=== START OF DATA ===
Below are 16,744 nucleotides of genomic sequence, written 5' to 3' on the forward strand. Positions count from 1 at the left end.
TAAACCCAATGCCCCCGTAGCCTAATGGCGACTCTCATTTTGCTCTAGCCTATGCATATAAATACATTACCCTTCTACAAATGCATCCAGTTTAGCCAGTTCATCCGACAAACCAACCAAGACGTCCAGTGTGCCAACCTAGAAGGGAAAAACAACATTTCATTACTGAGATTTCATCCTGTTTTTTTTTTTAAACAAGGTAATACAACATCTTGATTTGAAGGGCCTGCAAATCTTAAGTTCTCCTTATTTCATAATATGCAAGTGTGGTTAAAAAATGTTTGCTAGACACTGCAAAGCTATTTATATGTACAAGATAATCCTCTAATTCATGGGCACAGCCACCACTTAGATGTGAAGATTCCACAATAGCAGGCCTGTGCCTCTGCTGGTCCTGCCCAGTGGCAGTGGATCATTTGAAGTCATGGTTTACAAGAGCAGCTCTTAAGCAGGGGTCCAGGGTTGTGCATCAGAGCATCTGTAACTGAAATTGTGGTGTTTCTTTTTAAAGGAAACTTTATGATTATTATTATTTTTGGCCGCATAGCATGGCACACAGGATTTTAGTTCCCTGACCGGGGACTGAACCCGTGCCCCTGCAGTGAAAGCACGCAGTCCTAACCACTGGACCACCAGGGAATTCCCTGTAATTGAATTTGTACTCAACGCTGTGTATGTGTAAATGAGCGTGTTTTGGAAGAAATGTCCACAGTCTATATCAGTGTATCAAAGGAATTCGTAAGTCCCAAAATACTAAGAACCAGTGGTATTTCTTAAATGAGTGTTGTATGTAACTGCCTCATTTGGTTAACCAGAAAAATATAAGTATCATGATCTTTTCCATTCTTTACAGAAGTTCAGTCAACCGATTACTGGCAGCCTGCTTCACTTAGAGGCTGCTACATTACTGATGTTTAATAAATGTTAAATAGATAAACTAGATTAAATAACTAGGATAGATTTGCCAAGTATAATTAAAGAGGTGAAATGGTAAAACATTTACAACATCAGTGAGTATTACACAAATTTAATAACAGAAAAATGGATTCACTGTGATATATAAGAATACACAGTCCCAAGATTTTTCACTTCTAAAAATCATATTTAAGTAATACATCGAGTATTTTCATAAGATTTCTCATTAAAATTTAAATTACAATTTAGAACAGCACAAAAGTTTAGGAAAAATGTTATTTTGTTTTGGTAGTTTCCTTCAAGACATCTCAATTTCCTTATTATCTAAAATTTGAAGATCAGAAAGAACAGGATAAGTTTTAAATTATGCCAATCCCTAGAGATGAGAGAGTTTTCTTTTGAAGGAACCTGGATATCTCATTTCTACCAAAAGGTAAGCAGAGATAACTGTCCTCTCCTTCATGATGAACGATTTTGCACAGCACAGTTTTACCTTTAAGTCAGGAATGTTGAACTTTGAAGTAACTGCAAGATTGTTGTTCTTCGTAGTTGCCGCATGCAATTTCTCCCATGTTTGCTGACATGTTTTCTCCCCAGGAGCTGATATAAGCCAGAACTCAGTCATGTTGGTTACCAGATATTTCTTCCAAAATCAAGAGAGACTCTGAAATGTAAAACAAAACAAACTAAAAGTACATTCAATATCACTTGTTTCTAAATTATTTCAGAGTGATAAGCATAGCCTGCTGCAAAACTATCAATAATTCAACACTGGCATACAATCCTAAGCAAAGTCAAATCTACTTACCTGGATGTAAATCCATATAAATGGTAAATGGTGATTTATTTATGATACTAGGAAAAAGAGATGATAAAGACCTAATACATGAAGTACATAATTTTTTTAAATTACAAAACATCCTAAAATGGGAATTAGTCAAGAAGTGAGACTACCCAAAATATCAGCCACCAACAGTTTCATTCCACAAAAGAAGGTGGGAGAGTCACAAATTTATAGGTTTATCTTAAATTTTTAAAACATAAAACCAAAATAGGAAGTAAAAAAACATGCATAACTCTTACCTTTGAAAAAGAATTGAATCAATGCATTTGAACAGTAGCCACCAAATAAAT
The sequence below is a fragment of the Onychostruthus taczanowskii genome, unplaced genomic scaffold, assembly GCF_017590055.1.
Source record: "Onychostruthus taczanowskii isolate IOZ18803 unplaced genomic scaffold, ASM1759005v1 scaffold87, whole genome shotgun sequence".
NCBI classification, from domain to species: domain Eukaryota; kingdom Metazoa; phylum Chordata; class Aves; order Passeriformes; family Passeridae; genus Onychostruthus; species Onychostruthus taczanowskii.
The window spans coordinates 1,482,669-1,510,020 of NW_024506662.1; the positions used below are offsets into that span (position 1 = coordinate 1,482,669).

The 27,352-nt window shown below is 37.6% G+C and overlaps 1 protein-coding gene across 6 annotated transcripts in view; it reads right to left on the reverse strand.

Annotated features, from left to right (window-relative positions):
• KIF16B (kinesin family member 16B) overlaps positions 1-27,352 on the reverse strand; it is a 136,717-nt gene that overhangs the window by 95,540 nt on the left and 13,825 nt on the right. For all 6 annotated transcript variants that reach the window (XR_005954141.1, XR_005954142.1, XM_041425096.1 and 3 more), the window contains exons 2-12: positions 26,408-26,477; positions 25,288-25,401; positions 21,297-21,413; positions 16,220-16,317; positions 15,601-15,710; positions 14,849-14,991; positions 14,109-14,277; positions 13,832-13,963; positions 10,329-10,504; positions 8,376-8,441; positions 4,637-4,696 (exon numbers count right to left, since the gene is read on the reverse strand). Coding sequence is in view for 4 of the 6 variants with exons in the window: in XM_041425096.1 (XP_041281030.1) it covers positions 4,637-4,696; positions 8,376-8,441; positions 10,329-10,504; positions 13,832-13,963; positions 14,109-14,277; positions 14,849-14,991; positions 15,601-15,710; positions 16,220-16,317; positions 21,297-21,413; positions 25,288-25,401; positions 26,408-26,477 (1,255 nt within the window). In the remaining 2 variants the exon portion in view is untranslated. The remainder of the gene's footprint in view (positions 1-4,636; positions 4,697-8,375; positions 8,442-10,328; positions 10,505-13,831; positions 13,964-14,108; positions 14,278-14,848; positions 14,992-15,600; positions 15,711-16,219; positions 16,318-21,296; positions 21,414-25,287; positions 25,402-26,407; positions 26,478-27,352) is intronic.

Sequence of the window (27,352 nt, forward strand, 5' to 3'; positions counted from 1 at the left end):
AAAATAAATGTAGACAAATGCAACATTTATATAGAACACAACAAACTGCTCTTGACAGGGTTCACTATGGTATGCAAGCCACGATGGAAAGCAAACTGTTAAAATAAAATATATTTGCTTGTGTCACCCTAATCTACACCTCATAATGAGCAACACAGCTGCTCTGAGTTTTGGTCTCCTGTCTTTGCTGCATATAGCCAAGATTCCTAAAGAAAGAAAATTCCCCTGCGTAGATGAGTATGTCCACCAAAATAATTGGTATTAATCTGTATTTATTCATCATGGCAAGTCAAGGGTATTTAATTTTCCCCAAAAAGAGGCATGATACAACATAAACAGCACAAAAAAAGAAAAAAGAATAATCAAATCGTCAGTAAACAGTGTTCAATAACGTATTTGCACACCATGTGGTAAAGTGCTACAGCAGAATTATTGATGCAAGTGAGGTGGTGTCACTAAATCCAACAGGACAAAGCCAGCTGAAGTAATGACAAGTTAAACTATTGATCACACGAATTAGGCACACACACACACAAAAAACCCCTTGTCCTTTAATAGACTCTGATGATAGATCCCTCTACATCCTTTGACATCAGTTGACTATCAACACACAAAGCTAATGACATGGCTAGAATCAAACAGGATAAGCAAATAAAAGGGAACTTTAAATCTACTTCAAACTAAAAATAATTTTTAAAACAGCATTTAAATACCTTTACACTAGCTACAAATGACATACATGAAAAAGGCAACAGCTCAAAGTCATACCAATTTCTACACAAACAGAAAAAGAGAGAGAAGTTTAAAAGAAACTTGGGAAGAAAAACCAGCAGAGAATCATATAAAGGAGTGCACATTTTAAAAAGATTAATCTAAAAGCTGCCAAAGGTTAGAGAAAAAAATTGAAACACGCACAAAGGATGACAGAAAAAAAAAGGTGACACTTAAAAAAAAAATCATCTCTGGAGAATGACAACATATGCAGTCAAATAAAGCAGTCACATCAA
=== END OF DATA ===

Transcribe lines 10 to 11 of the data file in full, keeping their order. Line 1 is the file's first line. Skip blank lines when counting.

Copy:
Sequence of the window (27,352 nt, forward strand, 5' to 3'; positions counted from 1 at the left end):
AAAATAAATGTAGACAAATGCAACATTTATATAGAACACAACAAACTGCTCTTGACAGGGTTCACTATGGTATGCAAGCCACGATGGAAAGCAAACTGTTAAAATAAAATATATTTGCTTGTGTCACCCTAATCTACACCTCATAATGAGCAACACAGCTGCTCTGAGTTTTGGTCTCCTGTCTTTGCTGCATATAGCCAAGATTCCTAAAGAAAGAAAATTCCCCTGCGTAGATGAGTATGTCCACCAAAATAATTGGTATTAATCTGTATTTATTCATCATGGCAAGTCAAGGGTATTTAATTTTCCCCAAAAAGAGGCATGATACAACATAAACAGCACAAAAAAAGAAAAAAGAATAATCAAATCGTCAGTAAACAGTGTTCAATAACGTATTTGCACACCATGTGGTAAAGTGCTACAGCAGAATTATTGATGCAAGTGAGGTGGTGTCACTAAATCCAACAGGACAAAGCCAGCTGAAGTAATGACAAGTTAAACTATTGATCACACGAATTAGGCACACACACACACAAAAAACCCCTTGTCCTTTAATAGACTCTGATGATAGATCCCTCTACATCCTTTGACATCAGTTGACTATCAACACACAAAGCTAATGACATGGCTAGAATCAAACAGGATAAGCAAATAAAAGGGAACTTTAAATCTACTTCAAACTAAAAATAATTTTTAAAACAGCATTTAAATACCTTTACACTAGCTACAAATGACATACATGAAAAAGGCAACAGCTCAAAGTCATACCAATTTCTACACAAACAGAAAAAGAGAGAGAAGTTTAAAAGAAACTTGGGAAGAAAAACCAGCAGAGAATCATATAAAGGAGTGCACATTTTAAAAAGATTAATCTAAAAGCTGCCAAAGGTTAGAGAAAAAAATTGAAACACGCACAAAGGATGACAGAAAAAAAAAGGTGACACTTAAAAAAAAAATCATCTCTGGAGAATGACAACATATGCAGTCAAATAAAGCAGTCACATCAA